ABC, the first broadcaster to announce summer premiere dates, has a lineup with plenty of game shows as usual, but was hesitant to set a date for the miniature golf competition Holey Moley And Bachelor in Paradise. The latter aired in the fall of 2022, and both could be in play in the fourth quarter of this year if a strike continues. And in the event of a long work hiatus, viewers can likely expect a flurry of documentaries and docuseries — already a mainstay of most streaming platforms — on streamers as script production fades.
Broadcasters will also still have unscripted staples like Survivor (CBS), The voice (NBC) and The masked singer (Fox) to serve as schedule anchors regardless of a strike.
Streamers and broadcast networks have also learned lessons from the pandemic-related production interruptions to prepare for potential labor disputes. For example, Fox cited production-related challenges due to COVID-19 for its decision to push rookie Monarch until September 2022 instead of launching it in January of that year. The network recently pushed Dan Harmon’s animated comedy Krapopolis to the 2023-24 broadcast season, giving Fox a full season to use as potential filler. NBC did the same with the Greg Berlanti-produced drama Found it, which Rovner has high hopes for based on his creative. Streamers are doing the same: Apple TV+, for example, recently moved the second season of breakout comedy The after party from a late April to July debut, which while it may have something to do with the Emmy window, certainly doesn’t hurt them to have popular originals at a time when others may not.
Heap on animation
Fox, who bought Bob’s burgers animation house Bento Box has continued to pile on animated originals a few years ago as the genre can, with success, be a cash cow. (To see Rick and Morty, family man merchandising.) Because animated shows take significantly longer to produce, Fox and a number of streamers quickly invested in the space. With the long lead time, it’s reasonable to expect a number of animated shows to support Fox’s schedule if a strike impacts live-action originals on the network and elsewhere. While animation takes longer to produce, scripts are created far in advance and the total cost associated with them is much cheaper than live-action originals. Given entertainment companies’ greater mandates to cut costs – CBS’ Blue blood cuts actors’ and producers’ pay by an estimated 25 percent, sources say — the price tag on animation and lucrative merchandising opportunities make animation a safer and cheaper bet.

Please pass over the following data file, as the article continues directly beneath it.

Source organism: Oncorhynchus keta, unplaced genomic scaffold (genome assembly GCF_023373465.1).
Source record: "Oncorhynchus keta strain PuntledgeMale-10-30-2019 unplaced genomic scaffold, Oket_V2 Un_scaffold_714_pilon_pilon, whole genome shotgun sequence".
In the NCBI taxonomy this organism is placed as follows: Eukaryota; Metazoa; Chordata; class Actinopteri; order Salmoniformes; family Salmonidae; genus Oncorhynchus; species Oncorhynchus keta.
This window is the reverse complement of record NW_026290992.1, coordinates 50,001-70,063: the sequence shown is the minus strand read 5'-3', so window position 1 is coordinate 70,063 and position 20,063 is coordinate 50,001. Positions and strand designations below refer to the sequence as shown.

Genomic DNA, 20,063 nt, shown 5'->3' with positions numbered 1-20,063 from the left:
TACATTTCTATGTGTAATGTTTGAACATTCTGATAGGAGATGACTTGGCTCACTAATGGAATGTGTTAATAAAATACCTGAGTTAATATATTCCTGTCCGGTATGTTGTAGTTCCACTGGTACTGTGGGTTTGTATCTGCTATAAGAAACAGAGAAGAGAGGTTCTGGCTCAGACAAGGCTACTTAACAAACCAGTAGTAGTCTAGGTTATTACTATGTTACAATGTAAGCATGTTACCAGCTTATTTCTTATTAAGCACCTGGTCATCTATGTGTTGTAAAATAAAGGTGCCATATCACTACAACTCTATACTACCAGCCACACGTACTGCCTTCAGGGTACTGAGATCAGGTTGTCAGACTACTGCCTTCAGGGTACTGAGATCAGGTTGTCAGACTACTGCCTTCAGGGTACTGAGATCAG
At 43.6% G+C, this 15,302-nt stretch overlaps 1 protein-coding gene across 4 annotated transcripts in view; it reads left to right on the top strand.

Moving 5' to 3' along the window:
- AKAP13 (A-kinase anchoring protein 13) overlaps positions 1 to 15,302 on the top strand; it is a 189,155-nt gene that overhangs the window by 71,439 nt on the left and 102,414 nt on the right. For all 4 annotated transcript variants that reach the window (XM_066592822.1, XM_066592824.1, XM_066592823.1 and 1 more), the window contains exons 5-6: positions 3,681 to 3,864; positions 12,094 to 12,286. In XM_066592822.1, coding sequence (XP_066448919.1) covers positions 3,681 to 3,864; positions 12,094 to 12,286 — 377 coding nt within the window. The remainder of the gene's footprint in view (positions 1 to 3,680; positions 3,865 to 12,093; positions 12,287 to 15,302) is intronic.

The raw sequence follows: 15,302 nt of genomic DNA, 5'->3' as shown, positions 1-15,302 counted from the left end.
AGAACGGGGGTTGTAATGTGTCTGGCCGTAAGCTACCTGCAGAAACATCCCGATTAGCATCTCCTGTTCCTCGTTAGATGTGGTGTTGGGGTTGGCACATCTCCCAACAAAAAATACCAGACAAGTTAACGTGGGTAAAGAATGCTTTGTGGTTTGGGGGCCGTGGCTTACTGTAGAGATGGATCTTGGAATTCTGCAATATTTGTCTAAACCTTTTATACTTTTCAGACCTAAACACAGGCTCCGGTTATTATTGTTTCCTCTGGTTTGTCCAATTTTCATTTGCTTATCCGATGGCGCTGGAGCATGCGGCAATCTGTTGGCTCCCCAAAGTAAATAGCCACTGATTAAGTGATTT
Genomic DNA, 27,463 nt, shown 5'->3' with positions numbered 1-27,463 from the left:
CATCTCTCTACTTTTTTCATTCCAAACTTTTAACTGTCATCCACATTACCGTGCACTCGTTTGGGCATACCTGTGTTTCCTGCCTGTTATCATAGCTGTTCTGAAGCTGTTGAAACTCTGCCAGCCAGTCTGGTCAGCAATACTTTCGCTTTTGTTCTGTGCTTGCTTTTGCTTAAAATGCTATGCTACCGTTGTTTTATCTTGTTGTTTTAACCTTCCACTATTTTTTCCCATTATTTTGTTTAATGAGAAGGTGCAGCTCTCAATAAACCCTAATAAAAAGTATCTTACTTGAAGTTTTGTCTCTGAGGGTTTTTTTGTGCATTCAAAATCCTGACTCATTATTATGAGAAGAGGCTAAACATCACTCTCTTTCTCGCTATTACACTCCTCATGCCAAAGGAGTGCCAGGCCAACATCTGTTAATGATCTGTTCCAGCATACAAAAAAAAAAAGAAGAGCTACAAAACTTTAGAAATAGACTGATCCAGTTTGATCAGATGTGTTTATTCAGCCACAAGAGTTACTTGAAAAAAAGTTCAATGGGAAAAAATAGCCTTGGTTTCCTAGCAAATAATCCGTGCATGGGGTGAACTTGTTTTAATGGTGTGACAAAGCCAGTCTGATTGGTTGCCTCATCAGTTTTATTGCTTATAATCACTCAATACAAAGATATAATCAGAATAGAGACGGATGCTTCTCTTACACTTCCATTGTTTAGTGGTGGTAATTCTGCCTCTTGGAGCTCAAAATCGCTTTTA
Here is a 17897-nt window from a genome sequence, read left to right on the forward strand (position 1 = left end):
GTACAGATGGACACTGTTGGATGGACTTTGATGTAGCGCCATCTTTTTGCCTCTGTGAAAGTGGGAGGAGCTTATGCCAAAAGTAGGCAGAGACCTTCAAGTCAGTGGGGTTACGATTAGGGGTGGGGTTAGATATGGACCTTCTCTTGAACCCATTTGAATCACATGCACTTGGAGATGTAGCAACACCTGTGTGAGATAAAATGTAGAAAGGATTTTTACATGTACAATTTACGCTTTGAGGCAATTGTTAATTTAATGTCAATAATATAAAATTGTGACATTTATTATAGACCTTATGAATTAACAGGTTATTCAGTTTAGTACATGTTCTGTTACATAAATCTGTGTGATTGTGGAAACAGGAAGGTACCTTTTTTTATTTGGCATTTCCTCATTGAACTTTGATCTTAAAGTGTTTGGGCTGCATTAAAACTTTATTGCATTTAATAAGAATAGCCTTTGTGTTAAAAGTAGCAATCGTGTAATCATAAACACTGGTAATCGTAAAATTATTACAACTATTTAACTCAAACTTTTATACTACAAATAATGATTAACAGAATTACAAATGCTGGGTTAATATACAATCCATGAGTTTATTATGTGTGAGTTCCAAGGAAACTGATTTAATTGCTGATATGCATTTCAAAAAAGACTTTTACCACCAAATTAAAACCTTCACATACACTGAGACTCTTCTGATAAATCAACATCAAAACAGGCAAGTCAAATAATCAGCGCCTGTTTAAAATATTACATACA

Remember how Fox aired the former Spectrum original drama during the early days of the pandemic LA’s best? Expect more of that – only now it’s probably coming from networks’ own walled gardens. Freeform announced it would air Hulu originally How I met your father starting in April and continuing until the end of May. HBO Originals Real blood And Silicon Valley aired on TBS in February when Warner Bros. Discovery experimented with using library content to keep viewers tuned in to the fading cable networks that no longer have US-produced originals in the works. Such a trend is not only cheaper to program, but also effectively serves as a free promotional tool to get new subscribers to HBO Max. If this trend sounds familiar, it should: During the 2007-2008 WGA strike, CBS aired edited episodes of Showtime’s Right.